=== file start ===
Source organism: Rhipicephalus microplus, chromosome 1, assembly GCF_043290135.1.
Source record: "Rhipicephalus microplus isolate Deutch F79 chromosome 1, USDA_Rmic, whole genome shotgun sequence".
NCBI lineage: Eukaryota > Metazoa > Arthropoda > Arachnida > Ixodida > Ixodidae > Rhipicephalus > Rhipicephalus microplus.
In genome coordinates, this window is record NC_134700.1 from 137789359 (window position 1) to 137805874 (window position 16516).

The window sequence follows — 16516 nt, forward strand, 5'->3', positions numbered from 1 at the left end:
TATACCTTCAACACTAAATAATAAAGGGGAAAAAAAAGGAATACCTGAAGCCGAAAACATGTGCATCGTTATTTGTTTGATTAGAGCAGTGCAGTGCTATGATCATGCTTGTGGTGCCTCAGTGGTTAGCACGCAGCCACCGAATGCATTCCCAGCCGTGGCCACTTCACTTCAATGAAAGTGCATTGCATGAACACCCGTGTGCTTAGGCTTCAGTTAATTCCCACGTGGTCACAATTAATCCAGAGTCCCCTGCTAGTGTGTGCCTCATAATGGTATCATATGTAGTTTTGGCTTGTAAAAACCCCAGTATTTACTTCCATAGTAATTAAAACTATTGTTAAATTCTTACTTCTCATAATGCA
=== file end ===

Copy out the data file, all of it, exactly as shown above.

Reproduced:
Source organism: Rhipicephalus microplus, chromosome 1, assembly GCF_043290135.1.
Source record: "Rhipicephalus microplus isolate Deutch F79 chromosome 1, USDA_Rmic, whole genome shotgun sequence".
NCBI lineage: Eukaryota > Metazoa > Arthropoda > Arachnida > Ixodida > Ixodidae > Rhipicephalus > Rhipicephalus microplus.
In genome coordinates, this window is record NC_134700.1 from 137789359 (window position 1) to 137805874 (window position 16516).

The window sequence follows — 16516 nt, forward strand, 5'->3', positions numbered from 1 at the left end:
TATACCTTCAACACTAAATAATAAAGGGGAAAAAAAAGGAATACCTGAAGCCGAAAACATGTGCATCGTTATTTGTTTGATTAGAGCAGTGCAGTGCTATGATCATGCTTGTGGTGCCTCAGTGGTTAGCACGCAGCCACCGAATGCATTCCCAGCCGTGGCCACTTCACTTCAATGAAAGTGCATTGCATGAACACCCGTGTGCTTAGGCTTCAGTTAATTCCCACGTGGTCACAATTAATCCAGAGTCCCCTGCTAGTGTGTGCCTCATAATGGTATCATATGTAGTTTTGGCTTGTAAAAACCCCAGTATTTACTTCCATAGTAATTAAAACTATTGTTAAATTCTTACTTCTCATAATGCA